Manuel Maier stands in the middle of the scientific hustle and bustle of the laboratory with the cool demeanour of a mountain lake. The only blob of excitement is his frog-green jacket that peeps out from under his white lab coat. He has buried his hands in his trouser pockets while quietly talking about his research, which has just won him the research prize of the Styrian company Anton Paar.
Continuous Flow Calorimeter
"We're doing research with some pretty horrendous substances here," Maier explains and smiles. "That's why it's so important to have measuring devices like a calorimeter that can accurately measure and control reactions." A calorimeter can be used to determine exactly what heat is released during a chemical reaction. Especially in the pharmaceutical industry and with specialty chemicals, highly reactive substances are used which are not only highly efficient but also particularly sensitive: "Some of these substances ignite immediately in air and some are highly toxic." But because they are highly reactive, they can be used in very small quantities. This is where microreaction technology comes into play, which is the focus of the CCFlow project, among others.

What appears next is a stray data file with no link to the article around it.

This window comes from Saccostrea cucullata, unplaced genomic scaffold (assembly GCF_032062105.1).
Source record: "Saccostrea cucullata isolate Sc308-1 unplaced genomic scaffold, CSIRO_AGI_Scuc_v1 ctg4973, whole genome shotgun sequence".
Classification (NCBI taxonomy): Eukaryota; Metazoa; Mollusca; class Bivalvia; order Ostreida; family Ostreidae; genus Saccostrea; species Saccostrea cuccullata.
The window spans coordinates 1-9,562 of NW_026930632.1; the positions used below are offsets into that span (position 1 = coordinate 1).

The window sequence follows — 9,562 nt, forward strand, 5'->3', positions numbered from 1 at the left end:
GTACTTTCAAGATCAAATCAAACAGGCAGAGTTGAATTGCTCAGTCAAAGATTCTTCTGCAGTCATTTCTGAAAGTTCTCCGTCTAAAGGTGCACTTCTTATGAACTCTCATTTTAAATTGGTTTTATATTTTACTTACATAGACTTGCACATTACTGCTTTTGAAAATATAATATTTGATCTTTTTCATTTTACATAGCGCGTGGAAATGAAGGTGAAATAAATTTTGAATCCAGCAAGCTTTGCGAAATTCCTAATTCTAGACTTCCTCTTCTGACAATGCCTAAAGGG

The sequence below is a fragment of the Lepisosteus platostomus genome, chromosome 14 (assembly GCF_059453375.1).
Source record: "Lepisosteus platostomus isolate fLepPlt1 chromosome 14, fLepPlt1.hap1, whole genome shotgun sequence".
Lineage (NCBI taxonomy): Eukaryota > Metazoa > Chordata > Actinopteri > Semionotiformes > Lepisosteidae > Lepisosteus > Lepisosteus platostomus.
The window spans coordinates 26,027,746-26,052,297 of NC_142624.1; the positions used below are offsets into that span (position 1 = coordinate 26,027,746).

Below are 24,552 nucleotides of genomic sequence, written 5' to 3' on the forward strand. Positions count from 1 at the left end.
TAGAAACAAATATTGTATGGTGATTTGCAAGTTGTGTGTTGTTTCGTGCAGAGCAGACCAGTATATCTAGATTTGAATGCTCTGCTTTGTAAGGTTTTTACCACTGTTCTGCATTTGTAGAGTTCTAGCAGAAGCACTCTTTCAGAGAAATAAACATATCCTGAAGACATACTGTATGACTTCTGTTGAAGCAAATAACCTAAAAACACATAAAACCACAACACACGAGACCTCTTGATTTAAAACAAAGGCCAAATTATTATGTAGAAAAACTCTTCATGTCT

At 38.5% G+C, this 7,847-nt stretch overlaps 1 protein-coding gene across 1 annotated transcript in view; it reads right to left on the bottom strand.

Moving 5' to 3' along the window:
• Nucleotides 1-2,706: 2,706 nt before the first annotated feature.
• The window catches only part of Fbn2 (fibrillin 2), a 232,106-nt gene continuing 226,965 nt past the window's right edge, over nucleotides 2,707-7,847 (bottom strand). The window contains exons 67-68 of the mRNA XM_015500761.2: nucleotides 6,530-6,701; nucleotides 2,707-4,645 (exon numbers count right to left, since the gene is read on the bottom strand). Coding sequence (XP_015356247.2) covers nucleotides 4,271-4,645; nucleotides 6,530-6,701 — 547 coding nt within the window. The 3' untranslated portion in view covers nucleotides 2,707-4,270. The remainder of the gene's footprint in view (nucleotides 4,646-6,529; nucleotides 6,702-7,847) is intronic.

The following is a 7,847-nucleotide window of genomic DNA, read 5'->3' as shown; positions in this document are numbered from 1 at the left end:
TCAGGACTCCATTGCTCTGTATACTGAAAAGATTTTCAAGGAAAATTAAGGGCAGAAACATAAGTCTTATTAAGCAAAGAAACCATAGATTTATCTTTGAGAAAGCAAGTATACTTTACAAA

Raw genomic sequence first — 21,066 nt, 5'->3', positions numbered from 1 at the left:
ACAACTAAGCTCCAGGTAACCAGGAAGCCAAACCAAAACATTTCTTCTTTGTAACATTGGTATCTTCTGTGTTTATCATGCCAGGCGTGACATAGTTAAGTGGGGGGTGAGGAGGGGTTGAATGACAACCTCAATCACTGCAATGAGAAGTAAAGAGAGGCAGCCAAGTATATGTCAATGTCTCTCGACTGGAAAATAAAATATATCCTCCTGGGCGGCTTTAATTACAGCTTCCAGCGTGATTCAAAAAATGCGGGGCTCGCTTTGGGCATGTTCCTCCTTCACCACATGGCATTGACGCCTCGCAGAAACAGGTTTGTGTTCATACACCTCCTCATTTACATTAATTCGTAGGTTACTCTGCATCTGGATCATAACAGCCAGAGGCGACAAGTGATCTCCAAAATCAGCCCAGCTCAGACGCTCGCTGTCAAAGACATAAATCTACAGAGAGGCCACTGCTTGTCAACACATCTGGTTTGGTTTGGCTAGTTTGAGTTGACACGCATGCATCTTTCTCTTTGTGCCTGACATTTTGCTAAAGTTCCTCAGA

Switch to the Planet research article in the TU Graz News+Stories to get to know more about the COMET K-Project CC Flow and about Manuel Maier. Maier is a PhD student in this project and is responsible for the design of small reactors specializing in certain chemicals, which are produced in a 3D printer.